'Mom I'm so sorry about my tattoos': The emotional final moments between Nora Ephron and her guitar player son revealed
In the final moments before her death, famed writer and director Nora Ephron held on to her wit as she chided her son, Max, about the tattoos on his arms.
Ephron's son Jacob Bernstein penned an emotional essay for the New York Times published on Wednesday that describes the lighthearted encounter the family shared before the talented and vivacious author slipped into a coma and died in June 2012 after she was diagnosed with leukemia.
Max, a guitarist for pop-grunge singer Kesha, had tried to conceal his body art from his disapproving mother but in the wave of emotion as she lay on her death bed, he rolled up the sleeves of his shirt revealing the ink.
'Mom, I’m so sorry about my tattoos,' he told his ailing mother, who raised her eyebrows in jest and told him, 'You. Aren't. Really.'
Family: Nora Ephron with her sons, Jacob (left) and Max (front) in the 1980s
Brothers: Jacob Bernstein, left, is a journalist who contributes to the New York Times. His brother Max, right, is a guitarist for pop-grunge singer Kesha
Different look: Max Bernstein had showed his mother one of his sleeves of tattoos but did not reveal the second arm until she was on her death bed
The world was in shock on June 26, 2012 when Nora Ephron died at the age of 71 in New York.
She was diagnosed with myelodysplastic syndrome, a blood disease in 2005, which developed into leukemia in May 2012.
Telling only a handful of friends and family, her sons Jacob and Max, and husband, Nick Pileggi, Ephron decided to keep her diagnosis a secret in 2005 to avoid awkwardness.
Viewing her work as a medicine of its own, she threw herself into projects that included directing Julie & Julia, co-authoring the Broadway show, Love, Loss, and What I Wore, and publishing a collection of essays, I Remember Nothing: And Other Reflections.
She was prescribed various medications that kept her condition under control and no one was the wiser about her condition.
Film: Nora Ephron, right, directed Meryl Streep, left, in Julie and Julia in 2009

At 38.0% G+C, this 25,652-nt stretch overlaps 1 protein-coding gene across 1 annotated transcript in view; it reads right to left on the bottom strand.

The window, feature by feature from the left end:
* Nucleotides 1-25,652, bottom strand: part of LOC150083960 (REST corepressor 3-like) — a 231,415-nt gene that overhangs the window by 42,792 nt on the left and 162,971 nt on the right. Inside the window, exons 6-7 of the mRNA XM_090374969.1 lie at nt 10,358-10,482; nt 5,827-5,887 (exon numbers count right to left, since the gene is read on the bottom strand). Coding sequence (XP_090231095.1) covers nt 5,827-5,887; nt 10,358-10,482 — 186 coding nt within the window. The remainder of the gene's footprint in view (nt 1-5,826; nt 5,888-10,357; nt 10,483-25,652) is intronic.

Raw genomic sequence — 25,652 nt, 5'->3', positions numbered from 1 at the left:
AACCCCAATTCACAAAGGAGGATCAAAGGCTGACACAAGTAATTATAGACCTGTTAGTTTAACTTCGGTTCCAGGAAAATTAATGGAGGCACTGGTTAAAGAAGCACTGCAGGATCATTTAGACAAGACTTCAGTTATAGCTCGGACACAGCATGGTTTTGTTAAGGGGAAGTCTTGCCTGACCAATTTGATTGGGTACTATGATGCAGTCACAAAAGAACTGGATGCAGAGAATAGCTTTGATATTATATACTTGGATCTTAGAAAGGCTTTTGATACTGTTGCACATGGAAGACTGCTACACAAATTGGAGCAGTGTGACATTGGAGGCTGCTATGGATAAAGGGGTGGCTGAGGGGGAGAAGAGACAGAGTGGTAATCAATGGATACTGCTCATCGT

Though her treatment was successful for nearly five years, in May of 2012 she revealed to her son 'I'm having a little health crisis.'
In his essay, he portrays the vulnerability Ephron felt as she emotionally processed that her final days were near.
'When I arrived in her room, my mother was crying,' Jacob, a journalist in New York, wrote about walking into his mother's room at NewYork-Presbyterian Hospital.
'She cried a lot that first night, and then, the next day, she cried some more because she was certain Christopher Hitchens had done no such thing, and she was devastated at the thought that she might not be as brave as him about death.'
'Now there she was, in her Chanel flats and her cream-colored pants and her black-and-white-striped blouse, looking so pretty and so fragile as she dabbed her eyes with a Kleenex.'
Family: Nora Ephron, right, had two sons with her second husband, former Washington Post journalist Carl Bernstein, center at a party in New York in 1978. The couple divorced in 1980
Famous faces: Bernstein (left), Ephron's first husband, made headlines when he and Bob Woodward (right) broke the Watergate conspiracy story
She tried a series of chemotherapy treatments but her condition worsened.
Her family and friends stayed by her side but Jacob describes the sorrow he felt watching his beloved mother slip away.
'We waited as she went on and off oxygen. We waited as her appetite left her. We waited as she lost her hair, and this I remember vividly, because I did not see her cry at all. Crying, I believe, is a sign that there’s still hope. Instead, she seemed sort of numb.'
Even with the sting of death so close, Ephron seemed to cling to her humor as she drifted in and out of consciousness in her final days.
Max told his mother,'I'm going to miss you so much,' to which she responded 'Miss me? Well, I’m not dead yet.'
She passed away on June 26 and was remembered at a memorial service, she had planned herself having left detailed instructions to her sons on what food to serve and who to ask to speak.
Her final play, Lucky Guy starring Tom Hanks, opened on Broadway this week.
Beloved: The world was in shock in June 26, 2012 when Nora Ehpron died at the age of 71 in New York.
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